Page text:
David M. Rosenberg

Labor Reasserts Its Irrelevance

Its new economic plan is the worst kind of populist drivel

After appearing for the past few weeks to be serious about participating in the national political dialogue as an equal partner once again with the Likud, the Labor party has reasserted its utter irrelevance, unveiling a hopelessly unrealistic and misguided “social justice” economic election platform. The plan, which does little more than rehash virtually every failed social welfare policy of the 20th century, constitutes a virtual thumbing of the nose at modern economics.

Labor’s Deceptive Welfare Game

Like most so-called “social justice” programs, the new Labor-Zionist Camp plan, presented by Manuel Trajtenberg, offers to alleviate cost of living issues not by creating more jobs, raising productivity, or actually reducing the cost of various goods and services but by shifting around the public’s money to reduce the upfront costs paid by consumers on everything from housing to education.

But that doesn’t mean the real cost of anything has actually gone down, it’s just been concealed. In fact, subsidies and other government incentives for consumption of goods and services usually increase the total price, as they tend to increase demand. We all end up paying more for the subsidies when we pay higher taxes or the government takes on an even larger deficit to cover the new expenses.

The gainfully employed will pay a second time as the job market shrinks under the weight of either new taxes or higher deficits, chasing away capital and discouraging investment. And the deficits incurred by the proposed spending plan are nothing to laugh at: about 7 billion shekels the first year alone, increasing the deficit by almost a quarter.

Housing Crisis: Rhetoric versus Solutions

Not satisfied with the traditional problems caused by large welfare systems, Trajtenberg added another dimension of dysfunctional, antiquated public policy into the mix with his proposed solutions to the high cost of housing. On the one hand, the plan includes direct government control over some rent prices, with rents determined by personal income. Subsidized long term rentals and increased public housing are also included in the plan.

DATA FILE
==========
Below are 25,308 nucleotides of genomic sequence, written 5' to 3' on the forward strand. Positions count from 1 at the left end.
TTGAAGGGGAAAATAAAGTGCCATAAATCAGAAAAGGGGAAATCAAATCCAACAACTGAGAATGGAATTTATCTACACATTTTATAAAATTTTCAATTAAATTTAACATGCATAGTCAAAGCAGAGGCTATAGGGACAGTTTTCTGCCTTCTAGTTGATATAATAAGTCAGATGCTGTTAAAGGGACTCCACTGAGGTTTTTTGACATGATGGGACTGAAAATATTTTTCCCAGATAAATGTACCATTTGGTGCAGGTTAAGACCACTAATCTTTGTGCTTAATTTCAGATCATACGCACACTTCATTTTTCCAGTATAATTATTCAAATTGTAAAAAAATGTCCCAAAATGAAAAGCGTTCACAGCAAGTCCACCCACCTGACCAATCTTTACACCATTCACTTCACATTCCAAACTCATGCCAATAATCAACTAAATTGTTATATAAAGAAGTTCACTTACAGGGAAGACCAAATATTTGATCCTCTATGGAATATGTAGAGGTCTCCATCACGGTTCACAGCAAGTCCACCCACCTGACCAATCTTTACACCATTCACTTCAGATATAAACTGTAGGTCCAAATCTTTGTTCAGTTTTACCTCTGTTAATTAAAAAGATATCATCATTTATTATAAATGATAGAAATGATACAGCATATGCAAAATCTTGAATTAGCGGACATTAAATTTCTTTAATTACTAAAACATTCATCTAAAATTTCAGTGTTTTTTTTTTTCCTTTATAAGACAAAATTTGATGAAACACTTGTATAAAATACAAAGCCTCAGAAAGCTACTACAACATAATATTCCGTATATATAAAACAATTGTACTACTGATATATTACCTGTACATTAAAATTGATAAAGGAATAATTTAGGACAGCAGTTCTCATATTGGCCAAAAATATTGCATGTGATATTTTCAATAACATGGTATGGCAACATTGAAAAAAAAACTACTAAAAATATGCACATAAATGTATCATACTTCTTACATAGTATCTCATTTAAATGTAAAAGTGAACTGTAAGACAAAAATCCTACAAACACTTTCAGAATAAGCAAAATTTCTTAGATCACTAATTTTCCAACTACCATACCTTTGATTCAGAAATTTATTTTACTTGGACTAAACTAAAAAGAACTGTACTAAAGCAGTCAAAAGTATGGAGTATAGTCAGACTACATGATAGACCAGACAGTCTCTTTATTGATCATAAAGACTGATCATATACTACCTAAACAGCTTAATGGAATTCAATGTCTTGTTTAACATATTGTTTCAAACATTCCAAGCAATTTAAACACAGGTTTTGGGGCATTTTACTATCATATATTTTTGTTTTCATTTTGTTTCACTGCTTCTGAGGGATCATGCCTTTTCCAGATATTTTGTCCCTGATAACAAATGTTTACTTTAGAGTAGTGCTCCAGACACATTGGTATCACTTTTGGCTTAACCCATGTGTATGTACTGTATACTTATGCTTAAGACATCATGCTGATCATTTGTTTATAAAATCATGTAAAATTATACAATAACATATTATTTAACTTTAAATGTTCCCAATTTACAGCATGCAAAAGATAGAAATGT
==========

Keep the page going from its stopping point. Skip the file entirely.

On the other hand, however, Trajtenberg also proposes indirect government intervention in the housing market, offering monetary incentives to businesses involved in housing construction. Had the proposal been made by anyone else, it would have been rejected – rightly – by the new Labor alliance as crony capitalism.

Not only are the opportunities for grift plentiful in this proposed arrangement, the more direct governmental controls of price and subsidies offered destroy the incentives on work and personal advancement. If I pay less for rent the less I make, and pay not only more taxes if my income increases but also higher rent for the very same apartment, why on earth should I work harder to make more money?

And what about the long term rentals with fixed contracts? If the rent remains fixed regardless of changes in income, the proposed 20-year contracts will guarantee that large numbers of initially low income renters whose incomes later increased – as they tend to do over time, since income and wealth generally rise with age – will be able to legally bilk the system, getting low guaranteed rents even when they are earning high wages.